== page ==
How to license sports memorabilia involves working with sports personalities, sporting leagues and someone in the legal profession to produce and promote a product. While licensing sports memorabilia doesn't require a deep knowledge of sports, it helps to have a keen eye to who is on the crest of popularity in order to make the most money.
To license sports memorabilia, you will need:
- legal knowledge or a lawyer in the know about contract law and licensing
- sports memorabilia design
- Decide on a focus. Licensing sports memorabilia involves determining just what you want to license. Memorabilia is a huge industry that involves clothing, art work, decals, trading cards, toys and countless other products. Determine what product or items interest you and fit within your budget. Big ticket items, such as sports jerseys, require big investments compared with something small, like car decals.
- Target a sports personality or team. Once you've determined the product that meets your standards and interest, target a rising sports personality. This is really a tough step that involves more than picking out someone or a team you like. Unless you plan to wear a couple hundred thousand jerseys, you need to pick an athlete that other people also like.
- Research personality or team. Get out newspapers, go to sports Internet sites and read blogs to figure out what sports celebrity is starting to trend big in popularity. You need to start research early and select four or five folks for your product. Remember, other people are doing the same thing you're doing, so getting to a person first will take quick action and a great idea.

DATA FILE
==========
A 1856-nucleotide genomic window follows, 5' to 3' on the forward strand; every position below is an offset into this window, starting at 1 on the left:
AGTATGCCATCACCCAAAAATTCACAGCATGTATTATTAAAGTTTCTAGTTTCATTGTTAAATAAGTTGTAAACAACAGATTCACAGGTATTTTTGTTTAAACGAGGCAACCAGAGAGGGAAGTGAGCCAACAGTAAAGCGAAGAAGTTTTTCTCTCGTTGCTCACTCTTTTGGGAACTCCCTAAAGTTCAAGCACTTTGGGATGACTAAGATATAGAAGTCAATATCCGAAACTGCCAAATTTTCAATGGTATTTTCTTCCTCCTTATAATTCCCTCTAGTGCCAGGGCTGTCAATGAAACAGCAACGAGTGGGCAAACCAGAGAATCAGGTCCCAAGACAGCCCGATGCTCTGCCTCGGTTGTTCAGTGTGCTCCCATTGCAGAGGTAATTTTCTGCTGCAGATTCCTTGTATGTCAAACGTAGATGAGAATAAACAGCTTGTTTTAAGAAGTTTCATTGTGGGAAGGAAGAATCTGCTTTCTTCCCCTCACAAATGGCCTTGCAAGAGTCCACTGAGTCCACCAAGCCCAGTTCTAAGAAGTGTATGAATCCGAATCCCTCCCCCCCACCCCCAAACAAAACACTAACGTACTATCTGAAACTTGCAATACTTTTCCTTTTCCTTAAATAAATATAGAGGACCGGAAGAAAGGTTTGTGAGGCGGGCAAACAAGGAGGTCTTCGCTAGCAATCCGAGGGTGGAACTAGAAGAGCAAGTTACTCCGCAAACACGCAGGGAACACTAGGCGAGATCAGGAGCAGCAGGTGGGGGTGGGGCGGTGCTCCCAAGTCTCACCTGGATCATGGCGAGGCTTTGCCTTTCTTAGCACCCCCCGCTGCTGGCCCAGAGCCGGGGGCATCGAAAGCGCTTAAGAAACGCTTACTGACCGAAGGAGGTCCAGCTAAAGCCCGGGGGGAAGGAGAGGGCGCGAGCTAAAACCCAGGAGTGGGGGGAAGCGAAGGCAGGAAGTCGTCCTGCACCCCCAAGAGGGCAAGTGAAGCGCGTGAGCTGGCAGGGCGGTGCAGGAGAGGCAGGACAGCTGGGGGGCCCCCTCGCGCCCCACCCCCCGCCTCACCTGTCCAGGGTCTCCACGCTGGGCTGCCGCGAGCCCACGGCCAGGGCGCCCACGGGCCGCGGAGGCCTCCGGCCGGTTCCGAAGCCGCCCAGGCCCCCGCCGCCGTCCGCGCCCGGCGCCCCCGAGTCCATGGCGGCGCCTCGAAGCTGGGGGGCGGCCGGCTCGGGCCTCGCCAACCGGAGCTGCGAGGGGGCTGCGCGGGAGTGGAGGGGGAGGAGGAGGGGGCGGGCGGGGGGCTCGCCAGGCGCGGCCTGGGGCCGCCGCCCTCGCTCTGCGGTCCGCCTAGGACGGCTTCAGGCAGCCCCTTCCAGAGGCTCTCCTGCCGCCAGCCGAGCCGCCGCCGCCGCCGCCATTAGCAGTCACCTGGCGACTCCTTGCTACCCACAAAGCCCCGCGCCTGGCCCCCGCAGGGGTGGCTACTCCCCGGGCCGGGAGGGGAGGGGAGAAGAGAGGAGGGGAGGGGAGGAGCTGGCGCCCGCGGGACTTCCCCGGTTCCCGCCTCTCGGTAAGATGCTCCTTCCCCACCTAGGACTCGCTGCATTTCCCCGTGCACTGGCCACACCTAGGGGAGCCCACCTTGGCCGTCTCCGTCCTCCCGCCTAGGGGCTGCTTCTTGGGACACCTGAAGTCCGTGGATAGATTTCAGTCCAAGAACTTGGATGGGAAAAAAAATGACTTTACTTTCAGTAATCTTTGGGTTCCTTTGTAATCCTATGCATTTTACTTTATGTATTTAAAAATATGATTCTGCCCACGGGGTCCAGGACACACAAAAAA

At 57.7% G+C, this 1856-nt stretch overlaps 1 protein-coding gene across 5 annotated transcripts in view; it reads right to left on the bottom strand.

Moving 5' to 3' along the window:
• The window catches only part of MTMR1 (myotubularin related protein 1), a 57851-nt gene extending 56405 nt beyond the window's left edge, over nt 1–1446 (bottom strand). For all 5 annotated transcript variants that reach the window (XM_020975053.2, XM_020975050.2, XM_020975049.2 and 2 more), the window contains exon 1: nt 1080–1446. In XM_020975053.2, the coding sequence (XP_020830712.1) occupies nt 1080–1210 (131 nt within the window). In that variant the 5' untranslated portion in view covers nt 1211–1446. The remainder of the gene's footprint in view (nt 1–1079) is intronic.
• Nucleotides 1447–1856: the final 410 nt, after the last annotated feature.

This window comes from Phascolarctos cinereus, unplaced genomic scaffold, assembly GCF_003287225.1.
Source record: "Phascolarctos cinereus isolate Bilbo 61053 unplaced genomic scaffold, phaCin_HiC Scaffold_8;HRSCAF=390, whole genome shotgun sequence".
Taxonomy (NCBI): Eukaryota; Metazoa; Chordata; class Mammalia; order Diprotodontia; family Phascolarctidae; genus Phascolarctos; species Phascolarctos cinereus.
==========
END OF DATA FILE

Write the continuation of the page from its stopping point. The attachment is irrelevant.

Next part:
- Research product. Planning this step after researching a personality or team might appear to be the reverse action, but most athletes aren't interested in a generic product. The product must be designed specifically for them. Research on the Internet and in stores around the country to see what's offered. Go to the websites for stadiums and teams to see what is marketed. Avoid their materials and pick something interesting and unique.
- Design a unique product. This step is the same as inventing something, only now the product must match the licensee in some way. It's true that soccer player Lionel Messi could market a jersey from the Barcelona team, but it's also true that the team might have something to say about their logo and copyrighted team image used on any new jersey. The product must focus on the individual, the sport and the team, as well as be a unique offering that fans can't find any place else.
- Put out cash for a sample product. This is the bummer part about how to license sports memorabilia. Nobody is going to sign on to endorse anything that they can't, or their representative can't, touch and assess the quality. Talk is cheap and the only thing that will bring a deal is a set of drawings, computer images and a sample of the product itself. If you're making up one, better get a spare. You might be required to send the product someplace and it may be lost in the mail. A spare or two sample keeps the discussion in play, even if disaster happens and the original is missing.
- Trademark or patent your design. If it's a good design, someone else may also think so and steal it. Sad, but true. Protect your stuff.
- Have your legal eagle make up a contract. Licensing sports memorabilia involves having the athletes and the team's people chat with your people about putting the details of the contract in motion. You don't want to look like you don't have people. Get a basic contract written up with your lawyer before you start chatting. The deal may go down so fast you don't have time to draw anything up.
- Approach target celebrity or team.
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